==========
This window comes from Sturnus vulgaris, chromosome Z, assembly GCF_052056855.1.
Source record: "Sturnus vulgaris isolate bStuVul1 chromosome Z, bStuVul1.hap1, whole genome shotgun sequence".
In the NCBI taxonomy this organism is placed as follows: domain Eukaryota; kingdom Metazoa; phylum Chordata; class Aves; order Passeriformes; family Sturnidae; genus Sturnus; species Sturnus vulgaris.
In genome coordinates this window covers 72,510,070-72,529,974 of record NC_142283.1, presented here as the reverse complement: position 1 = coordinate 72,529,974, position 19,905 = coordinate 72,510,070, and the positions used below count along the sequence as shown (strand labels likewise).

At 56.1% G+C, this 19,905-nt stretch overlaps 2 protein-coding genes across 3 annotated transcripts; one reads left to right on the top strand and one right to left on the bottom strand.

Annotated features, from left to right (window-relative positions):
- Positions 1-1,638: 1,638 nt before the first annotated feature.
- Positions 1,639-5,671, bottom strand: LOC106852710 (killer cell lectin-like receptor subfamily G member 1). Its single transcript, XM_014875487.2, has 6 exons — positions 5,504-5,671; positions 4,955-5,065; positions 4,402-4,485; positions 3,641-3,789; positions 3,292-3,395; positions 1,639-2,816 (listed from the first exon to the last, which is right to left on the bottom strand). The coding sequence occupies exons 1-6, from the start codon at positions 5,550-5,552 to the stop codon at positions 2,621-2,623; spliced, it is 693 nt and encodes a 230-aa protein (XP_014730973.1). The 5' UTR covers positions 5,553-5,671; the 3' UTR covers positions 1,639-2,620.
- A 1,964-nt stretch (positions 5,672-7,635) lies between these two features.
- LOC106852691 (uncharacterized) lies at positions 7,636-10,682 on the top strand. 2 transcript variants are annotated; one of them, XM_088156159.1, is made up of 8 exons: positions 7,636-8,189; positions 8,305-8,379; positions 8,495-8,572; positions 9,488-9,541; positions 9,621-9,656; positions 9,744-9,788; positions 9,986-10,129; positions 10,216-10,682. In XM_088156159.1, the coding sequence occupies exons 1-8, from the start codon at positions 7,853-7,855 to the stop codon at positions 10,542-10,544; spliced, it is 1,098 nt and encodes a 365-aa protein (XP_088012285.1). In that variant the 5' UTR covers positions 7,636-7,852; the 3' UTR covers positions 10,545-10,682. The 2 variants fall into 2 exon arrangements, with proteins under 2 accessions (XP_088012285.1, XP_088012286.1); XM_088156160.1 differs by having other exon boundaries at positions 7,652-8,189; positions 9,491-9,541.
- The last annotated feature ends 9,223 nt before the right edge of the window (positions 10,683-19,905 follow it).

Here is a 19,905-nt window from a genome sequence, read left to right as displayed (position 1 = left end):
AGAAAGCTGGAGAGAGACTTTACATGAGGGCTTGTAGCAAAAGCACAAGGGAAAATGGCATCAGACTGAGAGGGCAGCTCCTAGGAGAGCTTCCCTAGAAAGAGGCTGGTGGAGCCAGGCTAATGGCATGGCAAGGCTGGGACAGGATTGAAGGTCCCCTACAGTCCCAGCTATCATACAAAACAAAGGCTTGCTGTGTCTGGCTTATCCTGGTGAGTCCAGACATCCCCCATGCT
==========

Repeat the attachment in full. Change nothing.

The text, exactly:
This window comes from Sturnus vulgaris, chromosome Z, assembly GCF_052056855.1.
Source record: "Sturnus vulgaris isolate bStuVul1 chromosome Z, bStuVul1.hap1, whole genome shotgun sequence".
In the NCBI taxonomy this organism is placed as follows: domain Eukaryota; kingdom Metazoa; phylum Chordata; class Aves; order Passeriformes; family Sturnidae; genus Sturnus; species Sturnus vulgaris.
In genome coordinates this window covers 72,510,070-72,529,974 of record NC_142283.1, presented here as the reverse complement: position 1 = coordinate 72,529,974, position 19,905 = coordinate 72,510,070, and the positions used below count along the sequence as shown (strand labels likewise).

At 56.1% G+C, this 19,905-nt stretch overlaps 2 protein-coding genes across 3 annotated transcripts; one reads left to right on the top strand and one right to left on the bottom strand.

Annotated features, from left to right (window-relative positions):
- Positions 1-1,638: 1,638 nt before the first annotated feature.
- Positions 1,639-5,671, bottom strand: LOC106852710 (killer cell lectin-like receptor subfamily G member 1). Its single transcript, XM_014875487.2, has 6 exons — positions 5,504-5,671; positions 4,955-5,065; positions 4,402-4,485; positions 3,641-3,789; positions 3,292-3,395; positions 1,639-2,816 (listed from the first exon to the last, which is right to left on the bottom strand). The coding sequence occupies exons 1-6, from the start codon at positions 5,550-5,552 to the stop codon at positions 2,621-2,623; spliced, it is 693 nt and encodes a 230-aa protein (XP_014730973.1). The 5' UTR covers positions 5,553-5,671; the 3' UTR covers positions 1,639-2,620.
- A 1,964-nt stretch (positions 5,672-7,635) lies between these two features.
- LOC106852691 (uncharacterized) lies at positions 7,636-10,682 on the top strand. 2 transcript variants are annotated; one of them, XM_088156159.1, is made up of 8 exons: positions 7,636-8,189; positions 8,305-8,379; positions 8,495-8,572; positions 9,488-9,541; positions 9,621-9,656; positions 9,744-9,788; positions 9,986-10,129; positions 10,216-10,682. In XM_088156159.1, the coding sequence occupies exons 1-8, from the start codon at positions 7,853-7,855 to the stop codon at positions 10,542-10,544; spliced, it is 1,098 nt and encodes a 365-aa protein (XP_088012285.1). In that variant the 5' UTR covers positions 7,636-7,852; the 3' UTR covers positions 10,545-10,682. The 2 variants fall into 2 exon arrangements, with proteins under 2 accessions (XP_088012285.1, XP_088012286.1); XM_088156160.1 differs by having other exon boundaries at positions 7,652-8,189; positions 9,491-9,541.
- The last annotated feature ends 9,223 nt before the right edge of the window (positions 10,683-19,905 follow it).

Here is a 19,905-nt window from a genome sequence, read left to right as displayed (position 1 = left end):
AGAAAGCTGGAGAGAGACTTTACATGAGGGCTTGTAGCAAAAGCACAAGGGAAAATGGCATCAGACTGAGAGGGCAGCTCCTAGGAGAGCTTCCCTAGAAAGAGGCTGGTGGAGCCAGGCTAATGGCATGGCAAGGCTGGGACAGGATTGAAGGTCCCCTACAGTCCCAGCTATCATACAAAACAAAGGCTTGCTGTGTCTGGCTTATCCTGGTGAGTCCAGACATCCCCCATGCT